This walk includes some of the Lake District’s most beautiful trees and forests, where myth and legend tangle with the Scots pines and the golden needles of larches.
5.1km/3.2 miles | 1.5 hours | easy
Take a sensory walk past towering redwoods and monumental firs in the New Forest National Park. Stroll beneath their fragrant branches, feel their thick bark and reach your arms around their massive girths. As you wander, look for roe deer, wild boar and New Forest ponies.
Seven Sisters, East Sussex
6km/3.7 miles | 2 hours | moderate
At the National Trust hamlet of Birling Gap, the sea’s aroma sits strong in the air. From the top of the steps above the beach and its numerous rockpools, the views of the Seven Sisters and Seaford Head areatop the magnificent chalky cliffs of the Seven Sisters in the South Downs, where kittiwakes and fulmars can be seen alongside Brimstone butterflies and flowering cowslips.
8.7km/5.4 miles | 3 hours | easy/moderate
Horsey’s pale sands and huge skies are evocative at any time of year. But as winter storms roll in and colour leaches from the landscape, this otherwise desolate stretch of the Norfolk coast comes alive with hundreds of breeding grey seals.
This 6.3-mile loop walk around the village of Horsey in the north-east of the Norfolk Broads National Park, runs alongside the North Sea and then inland through wildlife-rich marshland, before returning to the village pub.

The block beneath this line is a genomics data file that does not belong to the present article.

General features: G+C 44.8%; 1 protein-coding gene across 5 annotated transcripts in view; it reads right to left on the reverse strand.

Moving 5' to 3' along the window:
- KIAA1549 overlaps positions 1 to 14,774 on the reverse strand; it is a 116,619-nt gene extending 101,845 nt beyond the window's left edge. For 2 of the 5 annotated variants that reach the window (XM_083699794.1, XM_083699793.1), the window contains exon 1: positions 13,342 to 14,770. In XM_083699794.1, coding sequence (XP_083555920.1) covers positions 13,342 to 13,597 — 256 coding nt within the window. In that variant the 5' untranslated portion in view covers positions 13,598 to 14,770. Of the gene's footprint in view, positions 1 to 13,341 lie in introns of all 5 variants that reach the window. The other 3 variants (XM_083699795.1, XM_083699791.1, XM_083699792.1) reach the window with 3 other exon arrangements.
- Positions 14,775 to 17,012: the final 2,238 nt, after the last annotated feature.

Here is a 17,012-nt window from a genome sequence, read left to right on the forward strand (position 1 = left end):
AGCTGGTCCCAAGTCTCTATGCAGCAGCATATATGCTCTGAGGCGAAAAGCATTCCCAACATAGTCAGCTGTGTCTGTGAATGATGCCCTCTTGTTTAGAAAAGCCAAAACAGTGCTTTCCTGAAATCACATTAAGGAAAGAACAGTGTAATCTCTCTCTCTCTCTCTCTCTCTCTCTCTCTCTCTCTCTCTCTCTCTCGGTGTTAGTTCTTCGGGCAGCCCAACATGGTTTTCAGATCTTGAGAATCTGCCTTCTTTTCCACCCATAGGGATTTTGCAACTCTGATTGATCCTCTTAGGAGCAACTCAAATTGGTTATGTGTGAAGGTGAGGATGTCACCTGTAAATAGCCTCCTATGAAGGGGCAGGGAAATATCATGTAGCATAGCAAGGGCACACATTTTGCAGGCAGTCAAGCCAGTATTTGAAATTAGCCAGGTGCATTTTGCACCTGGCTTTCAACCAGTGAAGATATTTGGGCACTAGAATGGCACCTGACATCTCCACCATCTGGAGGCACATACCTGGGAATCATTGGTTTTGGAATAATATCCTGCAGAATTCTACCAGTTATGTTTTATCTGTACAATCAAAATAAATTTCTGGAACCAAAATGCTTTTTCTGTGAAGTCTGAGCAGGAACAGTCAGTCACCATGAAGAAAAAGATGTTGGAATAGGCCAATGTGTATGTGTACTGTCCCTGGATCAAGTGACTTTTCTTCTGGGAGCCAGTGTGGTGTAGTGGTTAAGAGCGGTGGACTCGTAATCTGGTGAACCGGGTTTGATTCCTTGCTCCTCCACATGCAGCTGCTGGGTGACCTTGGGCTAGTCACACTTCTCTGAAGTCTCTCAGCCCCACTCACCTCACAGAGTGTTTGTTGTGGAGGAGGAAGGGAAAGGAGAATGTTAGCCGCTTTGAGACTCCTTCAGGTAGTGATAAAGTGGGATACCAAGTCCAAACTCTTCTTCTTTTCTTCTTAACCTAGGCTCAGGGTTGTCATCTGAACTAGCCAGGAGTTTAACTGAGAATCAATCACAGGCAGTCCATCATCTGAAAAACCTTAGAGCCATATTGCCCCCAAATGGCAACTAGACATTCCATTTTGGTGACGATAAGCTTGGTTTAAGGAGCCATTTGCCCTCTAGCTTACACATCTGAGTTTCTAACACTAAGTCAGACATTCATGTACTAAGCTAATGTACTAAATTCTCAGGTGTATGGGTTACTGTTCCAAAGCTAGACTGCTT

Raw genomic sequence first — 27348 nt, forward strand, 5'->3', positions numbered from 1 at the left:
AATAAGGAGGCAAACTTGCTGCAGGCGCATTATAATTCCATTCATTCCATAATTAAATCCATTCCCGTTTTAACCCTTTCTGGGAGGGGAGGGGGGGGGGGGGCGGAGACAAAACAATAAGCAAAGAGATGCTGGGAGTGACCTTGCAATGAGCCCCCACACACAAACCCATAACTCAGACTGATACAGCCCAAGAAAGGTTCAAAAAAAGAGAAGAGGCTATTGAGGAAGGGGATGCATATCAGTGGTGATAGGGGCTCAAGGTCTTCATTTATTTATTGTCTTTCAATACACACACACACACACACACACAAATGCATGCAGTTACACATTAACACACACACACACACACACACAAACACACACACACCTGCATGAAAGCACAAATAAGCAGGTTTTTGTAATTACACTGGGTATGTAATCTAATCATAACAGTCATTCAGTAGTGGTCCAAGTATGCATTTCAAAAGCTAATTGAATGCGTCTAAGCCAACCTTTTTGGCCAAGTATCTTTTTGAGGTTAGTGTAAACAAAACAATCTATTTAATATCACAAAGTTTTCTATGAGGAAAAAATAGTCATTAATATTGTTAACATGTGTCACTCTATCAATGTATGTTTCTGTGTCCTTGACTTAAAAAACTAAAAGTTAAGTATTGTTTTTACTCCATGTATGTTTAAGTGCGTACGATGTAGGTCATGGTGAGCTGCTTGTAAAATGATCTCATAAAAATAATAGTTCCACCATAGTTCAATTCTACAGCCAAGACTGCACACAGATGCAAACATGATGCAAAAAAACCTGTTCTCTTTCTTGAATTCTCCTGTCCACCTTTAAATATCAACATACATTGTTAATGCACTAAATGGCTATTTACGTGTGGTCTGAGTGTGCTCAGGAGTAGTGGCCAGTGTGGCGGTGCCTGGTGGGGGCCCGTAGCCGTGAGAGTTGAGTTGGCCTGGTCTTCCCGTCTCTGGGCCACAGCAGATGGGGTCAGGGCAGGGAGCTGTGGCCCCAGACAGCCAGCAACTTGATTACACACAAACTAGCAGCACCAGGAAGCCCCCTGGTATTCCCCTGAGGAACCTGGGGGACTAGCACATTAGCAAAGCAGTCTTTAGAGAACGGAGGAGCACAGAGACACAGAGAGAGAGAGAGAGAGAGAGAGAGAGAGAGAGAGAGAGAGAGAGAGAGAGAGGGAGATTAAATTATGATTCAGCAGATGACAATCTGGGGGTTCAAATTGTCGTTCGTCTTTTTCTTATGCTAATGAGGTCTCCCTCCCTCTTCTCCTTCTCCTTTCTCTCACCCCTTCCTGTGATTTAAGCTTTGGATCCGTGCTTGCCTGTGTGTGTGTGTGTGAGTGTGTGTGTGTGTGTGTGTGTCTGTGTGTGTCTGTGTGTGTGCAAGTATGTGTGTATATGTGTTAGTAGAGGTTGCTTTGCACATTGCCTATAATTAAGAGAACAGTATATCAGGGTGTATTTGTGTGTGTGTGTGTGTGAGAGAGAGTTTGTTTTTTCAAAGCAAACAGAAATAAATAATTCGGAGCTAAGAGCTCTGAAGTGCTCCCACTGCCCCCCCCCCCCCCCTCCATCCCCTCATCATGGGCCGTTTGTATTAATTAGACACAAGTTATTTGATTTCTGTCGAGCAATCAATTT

Holkham Beach, Norfolk
4.8 miles | 3 hours | easy/moderate
It is said that in Norfolk you can tell how far you are from the coast by the roundness of the flint on the outside of the buildings – the rounder the flint, the closer you are to the sea. The interaction between sea and land is strong along the North Norfolk coast, where mudflats and salt marshes sit alongside miles of beaches. One such beach is Holkham.
Follow this 4.8-mile walking route with a plotted OS through ancient pine woods to the spectacular Holkam beach.
Tegg’s Nose and Macclesfield Forest, Cheshire
12km/7.5 miles | 4 hours | moderate
Just 20 miles from Manchester city centre, the precipitous Tegg’s Nose Country Park represents an abrupt end to the Cheshire Plain, with flat fields replaced by a whole new, wild landscape of steep, craggy hills, open moors and dense, impenetrable forest. Explore the area on foot with a 7.5-mile hike.